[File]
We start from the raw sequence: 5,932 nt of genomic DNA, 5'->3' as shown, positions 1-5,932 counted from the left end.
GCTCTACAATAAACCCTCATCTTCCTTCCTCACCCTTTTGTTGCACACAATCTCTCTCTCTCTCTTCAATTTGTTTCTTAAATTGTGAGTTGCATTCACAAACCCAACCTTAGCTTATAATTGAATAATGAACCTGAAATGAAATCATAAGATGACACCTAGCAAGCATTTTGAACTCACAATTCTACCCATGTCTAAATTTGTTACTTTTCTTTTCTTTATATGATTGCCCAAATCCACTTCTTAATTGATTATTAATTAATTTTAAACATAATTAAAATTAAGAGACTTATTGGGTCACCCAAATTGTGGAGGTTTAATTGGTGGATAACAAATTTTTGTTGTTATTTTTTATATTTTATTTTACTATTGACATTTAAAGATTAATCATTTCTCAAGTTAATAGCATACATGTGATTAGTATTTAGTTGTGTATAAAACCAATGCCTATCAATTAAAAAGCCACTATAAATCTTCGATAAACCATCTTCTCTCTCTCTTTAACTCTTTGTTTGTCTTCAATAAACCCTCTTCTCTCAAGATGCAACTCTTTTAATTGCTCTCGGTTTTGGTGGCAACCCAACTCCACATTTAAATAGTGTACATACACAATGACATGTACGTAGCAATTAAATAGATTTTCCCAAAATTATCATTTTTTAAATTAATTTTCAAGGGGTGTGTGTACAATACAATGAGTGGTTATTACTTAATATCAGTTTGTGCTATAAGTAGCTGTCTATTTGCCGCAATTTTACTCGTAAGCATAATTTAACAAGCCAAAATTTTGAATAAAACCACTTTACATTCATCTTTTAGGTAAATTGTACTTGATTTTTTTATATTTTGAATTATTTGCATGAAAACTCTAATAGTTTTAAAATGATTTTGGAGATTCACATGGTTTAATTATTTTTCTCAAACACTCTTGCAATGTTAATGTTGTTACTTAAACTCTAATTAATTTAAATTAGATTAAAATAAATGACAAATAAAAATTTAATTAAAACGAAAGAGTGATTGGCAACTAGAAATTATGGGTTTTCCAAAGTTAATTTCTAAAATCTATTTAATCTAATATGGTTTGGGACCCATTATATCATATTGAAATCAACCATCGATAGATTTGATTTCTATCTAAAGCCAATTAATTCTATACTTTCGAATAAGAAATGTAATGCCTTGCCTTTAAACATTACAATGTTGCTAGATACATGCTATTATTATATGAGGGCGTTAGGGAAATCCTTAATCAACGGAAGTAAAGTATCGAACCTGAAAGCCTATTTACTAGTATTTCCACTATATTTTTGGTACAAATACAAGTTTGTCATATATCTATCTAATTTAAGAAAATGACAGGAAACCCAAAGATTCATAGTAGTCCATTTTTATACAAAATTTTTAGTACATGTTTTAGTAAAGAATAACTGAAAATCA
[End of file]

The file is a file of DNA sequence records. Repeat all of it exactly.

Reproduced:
We start from the raw sequence: 5,932 nt of genomic DNA, 5'->3' as shown, positions 1-5,932 counted from the left end.
GCTCTACAATAAACCCTCATCTTCCTTCCTCACCCTTTTGTTGCACACAATCTCTCTCTCTCTCTTCAATTTGTTTCTTAAATTGTGAGTTGCATTCACAAACCCAACCTTAGCTTATAATTGAATAATGAACCTGAAATGAAATCATAAGATGACACCTAGCAAGCATTTTGAACTCACAATTCTACCCATGTCTAAATTTGTTACTTTTCTTTTCTTTATATGATTGCCCAAATCCACTTCTTAATTGATTATTAATTAATTTTAAACATAATTAAAATTAAGAGACTTATTGGGTCACCCAAATTGTGGAGGTTTAATTGGTGGATAACAAATTTTTGTTGTTATTTTTTATATTTTATTTTACTATTGACATTTAAAGATTAATCATTTCTCAAGTTAATAGCATACATGTGATTAGTATTTAGTTGTGTATAAAACCAATGCCTATCAATTAAAAAGCCACTATAAATCTTCGATAAACCATCTTCTCTCTCTCTTTAACTCTTTGTTTGTCTTCAATAAACCCTCTTCTCTCAAGATGCAACTCTTTTAATTGCTCTCGGTTTTGGTGGCAACCCAACTCCACATTTAAATAGTGTACATACACAATGACATGTACGTAGCAATTAAATAGATTTTCCCAAAATTATCATTTTTTAAATTAATTTTCAAGGGGTGTGTGTACAATACAATGAGTGGTTATTACTTAATATCAGTTTGTGCTATAAGTAGCTGTCTATTTGCCGCAATTTTACTCGTAAGCATAATTTAACAAGCCAAAATTTTGAATAAAACCACTTTACATTCATCTTTTAGGTAAATTGTACTTGATTTTTTTATATTTTGAATTATTTGCATGAAAACTCTAATAGTTTTAAAATGATTTTGGAGATTCACATGGTTTAATTATTTTTCTCAAACACTCTTGCAATGTTAATGTTGTTACTTAAACTCTAATTAATTTAAATTAGATTAAAATAAATGACAAATAAAAATTTAATTAAAACGAAAGAGTGATTGGCAACTAGAAATTATGGGTTTTCCAAAGTTAATTTCTAAAATCTATTTAATCTAATATGGTTTGGGACCCATTATATCATATTGAAATCAACCATCGATAGATTTGATTTCTATCTAAAGCCAATTAATTCTATACTTTCGAATAAGAAATGTAATGCCTTGCCTTTAAACATTACAATGTTGCTAGATACATGCTATTATTATATGAGGGCGTTAGGGAAATCCTTAATCAACGGAAGTAAAGTATCGAACCTGAAAGCCTATTTACTAGTATTTCCACTATATTTTTGGTACAAATACAAGTTTGTCATATATCTATCTAATTTAAGAAAATGACAGGAAACCCAAAGATTCATAGTAGTCCATTTTTATACAAAATTTTTAGTACATGTTTTAGTAAAGAATAACTGAAAATCA